Twelve electric vehicle charging points are to be installed across the Canterbury district.
Swedish green energy firm Vattenfall, which operates the Kentish Flats wind farms off the Whitstable and Herne Bay coast, will carry out the work after agreeing a deal with the city council.
The power for the electric vehicle (EV) charging points will come directly from its wind farms.
Canterbury City Council leader Simon Cook said: “The installation of these first EV charging points is an important first step in the journey to provide the infrastructure that will deliver cleaner air for the district.
“They were one of a raft of measures contained in the Air Quality Action Plan approved by councillors at the end of last year.
“The plan signalled our determination that the council should do everything it can to improve air quality in those areas under its direct control while working with others to encourage them to do the same.
“Our partnership with Vattenfall means motorists driving cleaner and greener electric cars will find life that little bit easier while being powered by renewable energy.”
Vattenfall will begin installing its InCharge technology in a number of city centre car parks this month.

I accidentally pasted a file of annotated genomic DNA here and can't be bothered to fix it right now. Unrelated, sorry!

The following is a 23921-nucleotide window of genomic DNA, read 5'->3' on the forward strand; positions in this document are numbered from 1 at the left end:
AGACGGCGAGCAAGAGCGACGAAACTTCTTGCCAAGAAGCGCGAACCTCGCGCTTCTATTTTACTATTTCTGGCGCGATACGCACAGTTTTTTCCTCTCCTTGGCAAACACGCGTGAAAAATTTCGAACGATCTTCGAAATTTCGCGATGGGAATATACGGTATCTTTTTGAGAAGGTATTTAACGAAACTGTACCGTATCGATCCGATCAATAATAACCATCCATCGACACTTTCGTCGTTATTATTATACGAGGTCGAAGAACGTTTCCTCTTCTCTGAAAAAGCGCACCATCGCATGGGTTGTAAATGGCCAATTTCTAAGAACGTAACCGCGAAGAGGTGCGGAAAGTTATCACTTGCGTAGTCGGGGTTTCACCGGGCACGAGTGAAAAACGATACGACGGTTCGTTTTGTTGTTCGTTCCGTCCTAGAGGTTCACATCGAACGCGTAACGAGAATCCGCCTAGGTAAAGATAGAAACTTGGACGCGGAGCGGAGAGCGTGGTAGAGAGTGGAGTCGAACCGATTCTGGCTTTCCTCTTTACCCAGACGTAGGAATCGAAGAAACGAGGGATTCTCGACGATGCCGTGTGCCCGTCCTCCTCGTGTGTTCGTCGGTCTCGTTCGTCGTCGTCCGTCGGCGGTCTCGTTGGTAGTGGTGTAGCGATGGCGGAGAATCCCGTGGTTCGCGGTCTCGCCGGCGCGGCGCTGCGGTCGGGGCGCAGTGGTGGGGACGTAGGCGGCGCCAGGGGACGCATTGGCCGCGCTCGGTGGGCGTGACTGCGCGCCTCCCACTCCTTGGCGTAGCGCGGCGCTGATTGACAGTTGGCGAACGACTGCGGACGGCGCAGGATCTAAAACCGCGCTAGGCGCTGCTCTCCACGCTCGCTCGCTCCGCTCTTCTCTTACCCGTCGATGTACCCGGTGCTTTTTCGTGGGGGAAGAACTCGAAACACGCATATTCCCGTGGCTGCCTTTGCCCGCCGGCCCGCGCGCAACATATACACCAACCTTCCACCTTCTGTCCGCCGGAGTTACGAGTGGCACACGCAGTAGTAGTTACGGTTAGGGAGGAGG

Anthony Hinde, Vattenfall’s Managing Director for InCharge in the UK, said: “It’s great to forge this partnership with Canterbury City Council especially as the power supplied to the sockets will be ‘sourced’ from Vattenfall’s British wind farms including those off the Kent coast.
“This is an important step in helping people live free from fossil fuels.”
One electric vehicle charging point capable of charging two cars each will be installed in Pound Lane, St Radigunds and Watling Street car parks in Canterbury. They have been paid for by a £19,000 grant from the government’s Office for Low Emission Vehicles (OLEV).
Single charging point capable of charging two cars in reserved bays will be installed at:
These charging points will be paid for by a £53,214 grant from OLEV and a contribution from Vattenfall/BMM.